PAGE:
Decomposition of Hydrogen Carriers

Sustainable energy is one of the major scientific and technological challenges of our times. Affordable and clean energy is defined also by the UNESCO as one of the goals for sustainable development that will accelerate the success of other goals such as climate action, and clean water and sanitation. This proposal responds to the challenge of developing energy in an effective and responsible manner by generating molecular hydrogen prior its utilisation in energy devices such as fuel cells and turbines. Hydrogen is considered a new fuel due to its high-energy content with clean products upon its utilisation, commonly water. The in-situ production of hydrogen mitigates problems related to its instability and transport as it is contained in H2-carriers molecules, i.e. stable molecules easily handled in aqueous solutions. We have selected H2-carriers inexpensive and of easily access facilitating a positive life-cycle analysis.

We will combine our interdisciplinary skills, ranging from computational chemistry, synthesis and scale-up to device implementation and life-cycle analysis, to develop and implement efficient catalysts for hydrogen evolution in combustion reactors as a proof for competent energy technology, supporting the recent UK energy security and environmental legislation.

Controlled Decomposition Scheme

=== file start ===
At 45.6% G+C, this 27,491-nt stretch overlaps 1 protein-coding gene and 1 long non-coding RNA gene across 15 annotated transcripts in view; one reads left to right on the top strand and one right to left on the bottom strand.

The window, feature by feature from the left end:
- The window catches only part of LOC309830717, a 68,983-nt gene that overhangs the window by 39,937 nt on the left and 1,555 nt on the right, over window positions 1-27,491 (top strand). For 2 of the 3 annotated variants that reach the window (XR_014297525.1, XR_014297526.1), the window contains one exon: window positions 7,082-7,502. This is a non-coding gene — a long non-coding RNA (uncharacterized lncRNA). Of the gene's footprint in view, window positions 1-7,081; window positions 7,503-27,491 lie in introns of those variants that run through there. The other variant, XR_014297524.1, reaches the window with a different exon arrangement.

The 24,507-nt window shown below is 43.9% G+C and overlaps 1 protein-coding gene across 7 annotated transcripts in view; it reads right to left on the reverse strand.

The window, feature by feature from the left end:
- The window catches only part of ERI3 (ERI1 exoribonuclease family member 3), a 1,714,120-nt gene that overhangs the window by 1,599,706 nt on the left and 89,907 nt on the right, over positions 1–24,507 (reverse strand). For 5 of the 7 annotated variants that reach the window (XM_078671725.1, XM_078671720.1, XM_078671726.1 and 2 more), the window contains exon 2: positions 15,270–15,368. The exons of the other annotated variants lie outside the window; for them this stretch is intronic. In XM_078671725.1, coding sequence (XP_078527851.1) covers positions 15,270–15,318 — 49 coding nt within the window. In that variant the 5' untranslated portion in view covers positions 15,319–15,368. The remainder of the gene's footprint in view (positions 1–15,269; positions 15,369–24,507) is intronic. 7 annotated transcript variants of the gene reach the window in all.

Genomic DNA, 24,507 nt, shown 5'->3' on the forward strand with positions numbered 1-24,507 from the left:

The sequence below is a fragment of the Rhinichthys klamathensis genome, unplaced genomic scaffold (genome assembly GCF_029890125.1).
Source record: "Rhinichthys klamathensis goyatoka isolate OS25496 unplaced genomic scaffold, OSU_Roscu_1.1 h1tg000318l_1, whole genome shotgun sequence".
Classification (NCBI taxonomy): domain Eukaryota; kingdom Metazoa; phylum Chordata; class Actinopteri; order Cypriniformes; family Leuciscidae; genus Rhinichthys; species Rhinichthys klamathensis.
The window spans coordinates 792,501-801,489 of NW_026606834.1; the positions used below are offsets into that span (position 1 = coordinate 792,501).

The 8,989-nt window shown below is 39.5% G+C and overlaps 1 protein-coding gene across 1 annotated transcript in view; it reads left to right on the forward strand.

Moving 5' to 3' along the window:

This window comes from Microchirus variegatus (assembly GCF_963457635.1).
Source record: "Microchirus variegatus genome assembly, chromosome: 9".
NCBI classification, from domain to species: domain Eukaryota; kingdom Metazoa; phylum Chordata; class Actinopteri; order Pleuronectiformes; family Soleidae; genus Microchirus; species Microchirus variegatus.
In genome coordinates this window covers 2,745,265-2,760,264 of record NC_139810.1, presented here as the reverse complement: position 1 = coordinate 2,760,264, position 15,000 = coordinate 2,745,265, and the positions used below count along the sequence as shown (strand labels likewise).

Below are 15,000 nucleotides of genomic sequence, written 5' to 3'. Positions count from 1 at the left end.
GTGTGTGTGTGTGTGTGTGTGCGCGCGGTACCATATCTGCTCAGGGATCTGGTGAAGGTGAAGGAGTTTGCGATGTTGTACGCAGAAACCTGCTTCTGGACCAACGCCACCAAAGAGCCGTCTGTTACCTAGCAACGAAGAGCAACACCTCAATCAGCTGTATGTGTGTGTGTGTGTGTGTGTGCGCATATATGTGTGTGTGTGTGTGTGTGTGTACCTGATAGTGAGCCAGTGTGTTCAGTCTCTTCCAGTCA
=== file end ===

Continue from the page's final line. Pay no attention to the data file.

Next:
The first goal of this challenging task is to prepare well-defined supported metal catalysts and understand their reactivity as a function of the intrinsic catalyst nature and reaction conditions. These will be tested under gas and aqueous phase conditions and in batch and flow reactors under a range of temperatures and concentration of reactants. Integrating these results in principal component analysis techniques will lead to determining key aspects dominating the synthesis and reactivity of well-defined catalysts. Performance experiments in this wide range of conditions will promote the understanding and rationalisation of the heterogeneous catalyst’s structure-activity-stability relationship. This knowledge will also stimulate other areas of catalysis in line with the government's strategic areas for competitiveness and advanced manufacturing for an economic effectiveness, especially for the UK as major export of chemicals. The second main goal is to design and optimised the catalysts and reactor to uplift the performance. The reusability of catalysts is a key factor to favour a comprehensive cycle analysis. Among factors such as reaction conversion and selectivity, stability and cost of the catalyst are also important to generate a sustainable technology to provide a constant flow of hydrogen on demand, e.g. in continuous flame with a negligible amount of pollutants.